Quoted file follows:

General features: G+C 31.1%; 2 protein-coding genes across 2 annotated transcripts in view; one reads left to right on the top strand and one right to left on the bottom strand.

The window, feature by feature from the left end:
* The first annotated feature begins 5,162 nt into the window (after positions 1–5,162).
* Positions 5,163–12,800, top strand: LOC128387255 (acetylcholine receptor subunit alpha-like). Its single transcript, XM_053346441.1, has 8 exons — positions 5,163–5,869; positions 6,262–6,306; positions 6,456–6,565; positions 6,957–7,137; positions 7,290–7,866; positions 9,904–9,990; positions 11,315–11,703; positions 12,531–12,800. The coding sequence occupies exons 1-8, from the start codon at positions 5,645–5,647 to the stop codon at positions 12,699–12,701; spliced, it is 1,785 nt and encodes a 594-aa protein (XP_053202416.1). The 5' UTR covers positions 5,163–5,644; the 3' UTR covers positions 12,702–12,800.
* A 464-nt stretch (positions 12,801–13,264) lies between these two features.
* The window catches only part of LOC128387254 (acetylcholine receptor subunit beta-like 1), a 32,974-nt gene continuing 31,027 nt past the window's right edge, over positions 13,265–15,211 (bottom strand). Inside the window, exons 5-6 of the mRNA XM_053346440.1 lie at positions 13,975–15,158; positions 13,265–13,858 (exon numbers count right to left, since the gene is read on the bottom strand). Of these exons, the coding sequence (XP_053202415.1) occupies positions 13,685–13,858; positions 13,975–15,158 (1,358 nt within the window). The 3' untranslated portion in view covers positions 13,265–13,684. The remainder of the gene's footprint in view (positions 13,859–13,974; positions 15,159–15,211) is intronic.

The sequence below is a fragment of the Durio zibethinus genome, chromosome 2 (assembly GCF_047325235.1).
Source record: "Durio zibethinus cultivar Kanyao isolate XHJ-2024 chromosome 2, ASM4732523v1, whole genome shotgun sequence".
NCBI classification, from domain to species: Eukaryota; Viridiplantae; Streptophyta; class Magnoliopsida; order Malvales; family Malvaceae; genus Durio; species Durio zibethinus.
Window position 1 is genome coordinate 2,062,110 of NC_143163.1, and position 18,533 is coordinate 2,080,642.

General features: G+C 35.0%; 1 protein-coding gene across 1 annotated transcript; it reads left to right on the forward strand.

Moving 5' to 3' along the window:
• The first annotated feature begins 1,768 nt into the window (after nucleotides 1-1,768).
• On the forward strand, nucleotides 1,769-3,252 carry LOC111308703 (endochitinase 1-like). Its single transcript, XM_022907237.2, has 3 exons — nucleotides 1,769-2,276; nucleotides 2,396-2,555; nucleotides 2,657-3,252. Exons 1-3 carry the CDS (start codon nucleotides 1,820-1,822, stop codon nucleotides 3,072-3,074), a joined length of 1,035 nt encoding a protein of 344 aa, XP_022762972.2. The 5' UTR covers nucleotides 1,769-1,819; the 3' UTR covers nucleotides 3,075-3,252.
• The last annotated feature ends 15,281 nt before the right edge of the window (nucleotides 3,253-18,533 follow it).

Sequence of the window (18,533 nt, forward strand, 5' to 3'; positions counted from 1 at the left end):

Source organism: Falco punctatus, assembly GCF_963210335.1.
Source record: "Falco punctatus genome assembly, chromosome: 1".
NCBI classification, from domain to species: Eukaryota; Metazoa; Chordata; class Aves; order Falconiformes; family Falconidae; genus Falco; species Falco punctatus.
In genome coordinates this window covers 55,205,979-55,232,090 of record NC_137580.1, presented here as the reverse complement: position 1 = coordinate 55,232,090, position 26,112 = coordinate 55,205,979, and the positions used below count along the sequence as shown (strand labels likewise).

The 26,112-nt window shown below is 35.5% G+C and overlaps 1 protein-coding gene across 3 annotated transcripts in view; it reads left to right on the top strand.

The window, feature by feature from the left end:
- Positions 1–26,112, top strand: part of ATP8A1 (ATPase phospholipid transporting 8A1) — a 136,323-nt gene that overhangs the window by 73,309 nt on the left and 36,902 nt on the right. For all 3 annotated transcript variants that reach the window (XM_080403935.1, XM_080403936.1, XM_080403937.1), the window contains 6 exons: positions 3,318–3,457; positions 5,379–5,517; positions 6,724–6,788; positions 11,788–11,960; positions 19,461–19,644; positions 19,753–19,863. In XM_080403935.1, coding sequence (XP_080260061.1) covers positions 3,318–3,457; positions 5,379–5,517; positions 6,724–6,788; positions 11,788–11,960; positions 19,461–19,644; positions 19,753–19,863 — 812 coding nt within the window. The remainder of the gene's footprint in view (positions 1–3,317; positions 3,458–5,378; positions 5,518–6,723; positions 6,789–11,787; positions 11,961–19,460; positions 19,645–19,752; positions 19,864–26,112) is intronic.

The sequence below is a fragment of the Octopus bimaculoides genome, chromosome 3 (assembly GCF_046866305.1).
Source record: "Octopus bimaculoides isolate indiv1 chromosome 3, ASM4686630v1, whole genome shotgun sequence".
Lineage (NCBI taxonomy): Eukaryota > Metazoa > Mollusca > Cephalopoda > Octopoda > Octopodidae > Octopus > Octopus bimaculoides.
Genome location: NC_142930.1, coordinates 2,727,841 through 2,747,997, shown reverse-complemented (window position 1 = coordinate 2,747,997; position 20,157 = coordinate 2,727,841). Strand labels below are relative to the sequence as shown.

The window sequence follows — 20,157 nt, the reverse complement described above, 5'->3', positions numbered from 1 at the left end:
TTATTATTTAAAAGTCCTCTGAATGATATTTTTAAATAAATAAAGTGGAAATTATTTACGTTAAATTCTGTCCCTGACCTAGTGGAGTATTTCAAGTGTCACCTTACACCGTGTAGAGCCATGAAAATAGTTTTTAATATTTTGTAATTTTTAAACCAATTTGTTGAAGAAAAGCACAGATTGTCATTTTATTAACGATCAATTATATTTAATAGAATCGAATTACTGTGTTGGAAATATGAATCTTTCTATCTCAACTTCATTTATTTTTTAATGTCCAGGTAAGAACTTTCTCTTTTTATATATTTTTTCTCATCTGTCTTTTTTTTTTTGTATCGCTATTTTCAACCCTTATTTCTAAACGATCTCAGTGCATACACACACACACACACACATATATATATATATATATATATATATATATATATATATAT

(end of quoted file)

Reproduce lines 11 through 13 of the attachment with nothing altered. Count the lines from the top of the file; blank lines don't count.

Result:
General features: G+C 35.0%; 1 protein-coding gene across 1 annotated transcript; it reads left to right on the forward strand.

Moving 5' to 3' along the window:
• The first annotated feature begins 1,768 nt into the window (after nucleotides 1-1,768).